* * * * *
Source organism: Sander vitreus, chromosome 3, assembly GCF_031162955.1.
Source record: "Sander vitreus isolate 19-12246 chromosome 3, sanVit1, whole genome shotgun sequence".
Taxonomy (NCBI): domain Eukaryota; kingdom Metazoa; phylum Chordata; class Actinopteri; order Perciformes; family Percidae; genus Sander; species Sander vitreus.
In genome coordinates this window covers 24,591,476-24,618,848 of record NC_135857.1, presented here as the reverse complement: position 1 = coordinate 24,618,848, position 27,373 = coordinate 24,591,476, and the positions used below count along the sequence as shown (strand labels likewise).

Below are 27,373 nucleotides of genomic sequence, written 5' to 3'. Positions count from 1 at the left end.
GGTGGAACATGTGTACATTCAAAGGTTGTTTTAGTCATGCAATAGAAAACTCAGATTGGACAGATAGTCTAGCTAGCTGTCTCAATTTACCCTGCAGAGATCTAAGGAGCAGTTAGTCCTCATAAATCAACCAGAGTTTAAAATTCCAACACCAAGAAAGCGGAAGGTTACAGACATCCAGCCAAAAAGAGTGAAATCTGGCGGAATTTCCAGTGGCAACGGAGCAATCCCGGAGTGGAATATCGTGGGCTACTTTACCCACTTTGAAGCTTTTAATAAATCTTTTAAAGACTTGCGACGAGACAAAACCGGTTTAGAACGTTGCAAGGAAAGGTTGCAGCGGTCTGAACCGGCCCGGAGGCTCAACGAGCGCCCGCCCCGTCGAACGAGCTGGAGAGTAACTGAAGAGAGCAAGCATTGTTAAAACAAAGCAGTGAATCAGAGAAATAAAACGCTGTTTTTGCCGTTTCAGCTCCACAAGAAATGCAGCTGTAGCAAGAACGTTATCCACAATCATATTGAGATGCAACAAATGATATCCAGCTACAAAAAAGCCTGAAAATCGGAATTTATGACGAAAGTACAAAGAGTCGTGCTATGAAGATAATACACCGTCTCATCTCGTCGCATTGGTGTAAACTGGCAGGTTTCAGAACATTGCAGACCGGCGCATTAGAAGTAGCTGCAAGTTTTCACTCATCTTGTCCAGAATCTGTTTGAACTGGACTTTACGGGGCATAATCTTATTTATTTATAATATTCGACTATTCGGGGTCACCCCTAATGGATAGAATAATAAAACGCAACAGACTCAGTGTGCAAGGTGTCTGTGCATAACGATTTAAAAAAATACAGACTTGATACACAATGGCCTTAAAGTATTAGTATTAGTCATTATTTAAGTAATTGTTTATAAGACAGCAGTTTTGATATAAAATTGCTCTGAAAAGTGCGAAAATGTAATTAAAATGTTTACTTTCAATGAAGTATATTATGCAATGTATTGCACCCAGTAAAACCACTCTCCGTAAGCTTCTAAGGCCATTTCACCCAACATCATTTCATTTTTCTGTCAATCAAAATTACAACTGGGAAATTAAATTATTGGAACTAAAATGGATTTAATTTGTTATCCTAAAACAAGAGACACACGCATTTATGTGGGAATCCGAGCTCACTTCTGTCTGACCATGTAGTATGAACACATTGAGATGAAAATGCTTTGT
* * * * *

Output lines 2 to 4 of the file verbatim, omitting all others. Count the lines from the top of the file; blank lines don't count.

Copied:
Source record: "Sander vitreus isolate 19-12246 chromosome 3, sanVit1, whole genome shotgun sequence".
Taxonomy (NCBI): domain Eukaryota; kingdom Metazoa; phylum Chordata; class Actinopteri; order Perciformes; family Percidae; genus Sander; species Sander vitreus.
In genome coordinates this window covers 24,591,476-24,618,848 of record NC_135857.1, presented here as the reverse complement: position 1 = coordinate 24,618,848, position 27,373 = coordinate 24,591,476, and the positions used below count along the sequence as shown (strand labels likewise).